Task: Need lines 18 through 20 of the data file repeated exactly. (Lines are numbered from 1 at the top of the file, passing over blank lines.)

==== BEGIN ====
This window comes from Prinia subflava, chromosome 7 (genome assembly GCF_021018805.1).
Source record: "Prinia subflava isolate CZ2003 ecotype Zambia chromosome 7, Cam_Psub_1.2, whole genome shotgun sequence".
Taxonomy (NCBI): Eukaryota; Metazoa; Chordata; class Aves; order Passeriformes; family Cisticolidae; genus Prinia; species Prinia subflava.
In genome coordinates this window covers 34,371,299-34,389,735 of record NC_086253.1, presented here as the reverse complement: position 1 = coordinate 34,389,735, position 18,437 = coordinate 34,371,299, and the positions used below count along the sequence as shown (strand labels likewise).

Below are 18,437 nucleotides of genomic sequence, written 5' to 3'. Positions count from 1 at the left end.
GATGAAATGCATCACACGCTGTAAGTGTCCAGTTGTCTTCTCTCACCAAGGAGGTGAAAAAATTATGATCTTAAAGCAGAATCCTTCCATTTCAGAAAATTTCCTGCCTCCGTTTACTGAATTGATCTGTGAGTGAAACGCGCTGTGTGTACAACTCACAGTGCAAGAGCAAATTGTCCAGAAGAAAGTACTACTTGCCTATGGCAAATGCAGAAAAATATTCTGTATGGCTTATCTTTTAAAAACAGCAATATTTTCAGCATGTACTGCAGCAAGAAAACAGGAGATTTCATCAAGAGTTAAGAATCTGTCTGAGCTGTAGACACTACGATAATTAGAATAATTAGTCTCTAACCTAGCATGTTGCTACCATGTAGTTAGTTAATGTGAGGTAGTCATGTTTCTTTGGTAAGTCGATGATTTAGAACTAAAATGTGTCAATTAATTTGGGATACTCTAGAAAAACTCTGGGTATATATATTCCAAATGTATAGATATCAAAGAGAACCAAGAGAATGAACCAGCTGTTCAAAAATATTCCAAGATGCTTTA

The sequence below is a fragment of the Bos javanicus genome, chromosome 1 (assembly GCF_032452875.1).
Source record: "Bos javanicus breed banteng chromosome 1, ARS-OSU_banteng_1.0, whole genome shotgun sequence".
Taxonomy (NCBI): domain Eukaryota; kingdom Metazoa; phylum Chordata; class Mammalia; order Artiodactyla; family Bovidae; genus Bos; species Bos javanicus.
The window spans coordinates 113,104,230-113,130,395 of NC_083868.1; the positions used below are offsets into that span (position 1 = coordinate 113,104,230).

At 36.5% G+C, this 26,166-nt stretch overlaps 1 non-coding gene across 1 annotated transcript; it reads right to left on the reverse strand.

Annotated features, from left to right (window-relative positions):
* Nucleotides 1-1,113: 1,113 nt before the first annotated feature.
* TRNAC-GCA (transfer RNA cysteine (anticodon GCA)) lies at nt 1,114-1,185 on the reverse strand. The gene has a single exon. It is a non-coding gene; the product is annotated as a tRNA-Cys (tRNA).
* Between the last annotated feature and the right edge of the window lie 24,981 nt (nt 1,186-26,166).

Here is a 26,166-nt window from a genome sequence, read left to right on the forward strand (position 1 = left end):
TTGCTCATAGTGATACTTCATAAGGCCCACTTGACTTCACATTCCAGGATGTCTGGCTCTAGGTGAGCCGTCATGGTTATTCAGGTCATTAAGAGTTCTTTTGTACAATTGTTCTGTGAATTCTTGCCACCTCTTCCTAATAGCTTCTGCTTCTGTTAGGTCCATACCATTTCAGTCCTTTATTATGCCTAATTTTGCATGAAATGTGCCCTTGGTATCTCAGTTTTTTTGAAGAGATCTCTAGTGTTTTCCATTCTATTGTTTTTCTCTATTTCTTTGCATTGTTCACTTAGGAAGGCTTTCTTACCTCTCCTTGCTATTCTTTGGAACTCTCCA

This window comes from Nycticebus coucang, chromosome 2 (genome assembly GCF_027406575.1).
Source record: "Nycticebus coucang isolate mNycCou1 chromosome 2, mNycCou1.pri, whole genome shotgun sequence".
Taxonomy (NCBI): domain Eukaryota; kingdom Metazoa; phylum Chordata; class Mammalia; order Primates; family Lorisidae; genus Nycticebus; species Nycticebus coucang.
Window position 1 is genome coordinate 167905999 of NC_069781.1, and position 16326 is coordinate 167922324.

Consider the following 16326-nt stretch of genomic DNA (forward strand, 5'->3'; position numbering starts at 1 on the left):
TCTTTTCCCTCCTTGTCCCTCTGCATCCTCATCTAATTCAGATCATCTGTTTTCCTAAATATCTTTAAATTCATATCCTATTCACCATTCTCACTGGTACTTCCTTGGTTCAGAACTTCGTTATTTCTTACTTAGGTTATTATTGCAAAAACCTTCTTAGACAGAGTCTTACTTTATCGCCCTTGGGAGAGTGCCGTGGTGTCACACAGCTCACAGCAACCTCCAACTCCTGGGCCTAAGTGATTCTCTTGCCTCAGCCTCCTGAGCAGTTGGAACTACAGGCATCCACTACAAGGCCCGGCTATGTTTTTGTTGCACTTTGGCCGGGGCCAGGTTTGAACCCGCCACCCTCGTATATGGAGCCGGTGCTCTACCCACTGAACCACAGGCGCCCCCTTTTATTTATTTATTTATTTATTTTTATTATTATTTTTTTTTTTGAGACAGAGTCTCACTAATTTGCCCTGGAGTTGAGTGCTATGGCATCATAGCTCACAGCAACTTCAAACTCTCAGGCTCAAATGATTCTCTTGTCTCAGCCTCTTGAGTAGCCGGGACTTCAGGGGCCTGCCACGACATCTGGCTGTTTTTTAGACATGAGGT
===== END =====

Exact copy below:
This window comes from Nycticebus coucang, chromosome 2 (genome assembly GCF_027406575.1).
Source record: "Nycticebus coucang isolate mNycCou1 chromosome 2, mNycCou1.pri, whole genome shotgun sequence".
Taxonomy (NCBI): domain Eukaryota; kingdom Metazoa; phylum Chordata; class Mammalia; order Primates; family Lorisidae; genus Nycticebus; species Nycticebus coucang.